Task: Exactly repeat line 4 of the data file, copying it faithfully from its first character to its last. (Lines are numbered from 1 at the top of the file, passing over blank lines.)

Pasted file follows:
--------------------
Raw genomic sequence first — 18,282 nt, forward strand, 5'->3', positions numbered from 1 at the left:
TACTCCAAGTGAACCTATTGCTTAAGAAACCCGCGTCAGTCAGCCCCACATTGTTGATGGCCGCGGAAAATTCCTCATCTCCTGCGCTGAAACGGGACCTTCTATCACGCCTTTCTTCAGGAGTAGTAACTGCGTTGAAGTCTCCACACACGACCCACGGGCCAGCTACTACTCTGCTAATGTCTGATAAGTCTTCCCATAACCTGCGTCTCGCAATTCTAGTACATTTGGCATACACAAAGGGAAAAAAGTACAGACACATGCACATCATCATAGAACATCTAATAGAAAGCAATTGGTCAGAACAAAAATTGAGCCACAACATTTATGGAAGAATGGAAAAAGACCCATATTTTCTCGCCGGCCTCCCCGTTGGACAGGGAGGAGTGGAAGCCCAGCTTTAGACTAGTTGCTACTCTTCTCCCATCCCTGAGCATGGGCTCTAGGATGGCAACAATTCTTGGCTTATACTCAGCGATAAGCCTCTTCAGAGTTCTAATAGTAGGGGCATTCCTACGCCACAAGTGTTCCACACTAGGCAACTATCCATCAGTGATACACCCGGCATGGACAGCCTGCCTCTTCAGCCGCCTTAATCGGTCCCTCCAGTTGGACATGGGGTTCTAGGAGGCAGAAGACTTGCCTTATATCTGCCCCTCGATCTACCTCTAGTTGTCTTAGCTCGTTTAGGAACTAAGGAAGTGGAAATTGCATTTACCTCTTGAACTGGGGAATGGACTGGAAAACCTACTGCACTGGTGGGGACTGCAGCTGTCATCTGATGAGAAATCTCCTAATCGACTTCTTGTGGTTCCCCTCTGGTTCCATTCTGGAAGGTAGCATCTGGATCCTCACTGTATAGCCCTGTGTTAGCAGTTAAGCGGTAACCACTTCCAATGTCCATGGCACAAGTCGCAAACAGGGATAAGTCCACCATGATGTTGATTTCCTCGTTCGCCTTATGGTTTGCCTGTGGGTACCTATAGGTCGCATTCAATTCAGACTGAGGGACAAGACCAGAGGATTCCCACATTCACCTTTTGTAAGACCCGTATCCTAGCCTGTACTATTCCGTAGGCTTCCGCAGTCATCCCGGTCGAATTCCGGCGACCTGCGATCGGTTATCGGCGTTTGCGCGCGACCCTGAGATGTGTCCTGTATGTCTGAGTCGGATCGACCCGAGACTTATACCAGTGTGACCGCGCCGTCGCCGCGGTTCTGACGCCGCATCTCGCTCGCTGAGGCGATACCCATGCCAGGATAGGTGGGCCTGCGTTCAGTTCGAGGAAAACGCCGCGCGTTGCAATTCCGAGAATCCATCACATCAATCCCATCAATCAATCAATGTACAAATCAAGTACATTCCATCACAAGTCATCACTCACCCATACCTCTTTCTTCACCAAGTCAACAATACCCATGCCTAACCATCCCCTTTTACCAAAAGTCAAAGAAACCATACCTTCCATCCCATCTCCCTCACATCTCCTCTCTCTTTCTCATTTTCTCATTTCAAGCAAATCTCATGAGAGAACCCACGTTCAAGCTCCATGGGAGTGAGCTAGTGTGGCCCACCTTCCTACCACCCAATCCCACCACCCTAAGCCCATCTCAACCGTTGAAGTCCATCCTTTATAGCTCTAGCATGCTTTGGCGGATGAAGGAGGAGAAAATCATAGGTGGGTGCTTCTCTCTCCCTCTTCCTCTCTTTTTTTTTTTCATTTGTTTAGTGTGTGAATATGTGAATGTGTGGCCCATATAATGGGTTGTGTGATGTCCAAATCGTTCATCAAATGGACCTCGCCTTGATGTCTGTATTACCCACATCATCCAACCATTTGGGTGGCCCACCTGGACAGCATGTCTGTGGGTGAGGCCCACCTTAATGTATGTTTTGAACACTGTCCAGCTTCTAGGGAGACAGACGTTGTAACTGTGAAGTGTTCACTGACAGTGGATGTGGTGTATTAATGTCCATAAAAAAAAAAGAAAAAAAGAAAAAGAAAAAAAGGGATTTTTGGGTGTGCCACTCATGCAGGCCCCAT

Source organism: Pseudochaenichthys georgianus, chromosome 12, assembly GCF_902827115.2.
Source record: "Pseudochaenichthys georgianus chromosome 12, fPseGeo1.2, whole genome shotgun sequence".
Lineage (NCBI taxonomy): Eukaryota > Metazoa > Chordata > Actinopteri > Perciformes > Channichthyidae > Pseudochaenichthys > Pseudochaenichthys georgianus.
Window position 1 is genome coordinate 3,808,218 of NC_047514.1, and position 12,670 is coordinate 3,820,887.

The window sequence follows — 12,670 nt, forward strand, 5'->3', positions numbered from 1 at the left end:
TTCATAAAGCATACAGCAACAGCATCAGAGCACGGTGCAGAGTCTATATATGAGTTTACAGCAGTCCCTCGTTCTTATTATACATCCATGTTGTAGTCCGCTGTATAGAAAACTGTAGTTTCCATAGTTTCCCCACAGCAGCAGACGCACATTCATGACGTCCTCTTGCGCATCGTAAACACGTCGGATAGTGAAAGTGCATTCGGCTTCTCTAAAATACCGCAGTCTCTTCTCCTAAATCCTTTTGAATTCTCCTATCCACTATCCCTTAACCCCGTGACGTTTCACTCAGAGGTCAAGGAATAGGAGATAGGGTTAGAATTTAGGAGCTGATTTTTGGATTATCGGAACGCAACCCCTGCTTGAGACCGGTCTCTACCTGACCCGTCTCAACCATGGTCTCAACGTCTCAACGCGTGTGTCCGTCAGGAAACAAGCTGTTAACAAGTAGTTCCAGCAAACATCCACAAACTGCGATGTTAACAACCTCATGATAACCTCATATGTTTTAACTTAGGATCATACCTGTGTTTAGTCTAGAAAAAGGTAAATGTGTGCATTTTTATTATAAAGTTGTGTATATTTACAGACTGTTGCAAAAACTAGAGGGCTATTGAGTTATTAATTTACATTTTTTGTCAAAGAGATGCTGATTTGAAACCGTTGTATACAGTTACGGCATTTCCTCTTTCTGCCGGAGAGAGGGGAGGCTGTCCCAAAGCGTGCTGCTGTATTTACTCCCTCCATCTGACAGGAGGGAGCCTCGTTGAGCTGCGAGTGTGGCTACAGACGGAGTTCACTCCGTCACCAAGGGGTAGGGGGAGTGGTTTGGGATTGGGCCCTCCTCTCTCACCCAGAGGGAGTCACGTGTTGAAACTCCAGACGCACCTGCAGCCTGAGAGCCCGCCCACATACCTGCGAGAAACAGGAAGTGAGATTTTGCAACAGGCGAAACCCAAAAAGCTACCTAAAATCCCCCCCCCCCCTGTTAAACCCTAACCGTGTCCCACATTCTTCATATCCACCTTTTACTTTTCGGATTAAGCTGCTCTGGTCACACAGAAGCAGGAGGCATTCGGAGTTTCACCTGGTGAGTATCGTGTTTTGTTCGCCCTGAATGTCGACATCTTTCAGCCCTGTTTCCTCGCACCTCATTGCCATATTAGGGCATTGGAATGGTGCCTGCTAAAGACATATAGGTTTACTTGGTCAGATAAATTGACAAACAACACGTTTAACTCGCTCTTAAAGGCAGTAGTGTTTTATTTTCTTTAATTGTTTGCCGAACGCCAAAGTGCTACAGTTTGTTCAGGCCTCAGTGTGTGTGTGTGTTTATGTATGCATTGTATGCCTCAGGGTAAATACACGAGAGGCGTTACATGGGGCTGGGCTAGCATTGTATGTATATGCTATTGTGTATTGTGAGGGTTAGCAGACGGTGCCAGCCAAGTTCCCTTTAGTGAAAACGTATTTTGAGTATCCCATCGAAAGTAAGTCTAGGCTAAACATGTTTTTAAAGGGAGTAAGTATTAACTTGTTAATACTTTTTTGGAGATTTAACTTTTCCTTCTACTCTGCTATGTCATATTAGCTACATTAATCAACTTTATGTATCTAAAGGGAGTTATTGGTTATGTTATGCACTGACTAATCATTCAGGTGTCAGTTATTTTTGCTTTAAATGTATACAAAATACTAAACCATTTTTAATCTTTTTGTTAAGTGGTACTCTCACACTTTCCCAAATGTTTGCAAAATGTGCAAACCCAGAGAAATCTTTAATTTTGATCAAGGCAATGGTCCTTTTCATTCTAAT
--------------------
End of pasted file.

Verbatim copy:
Source record: "Pseudochaenichthys georgianus chromosome 12, fPseGeo1.2, whole genome shotgun sequence".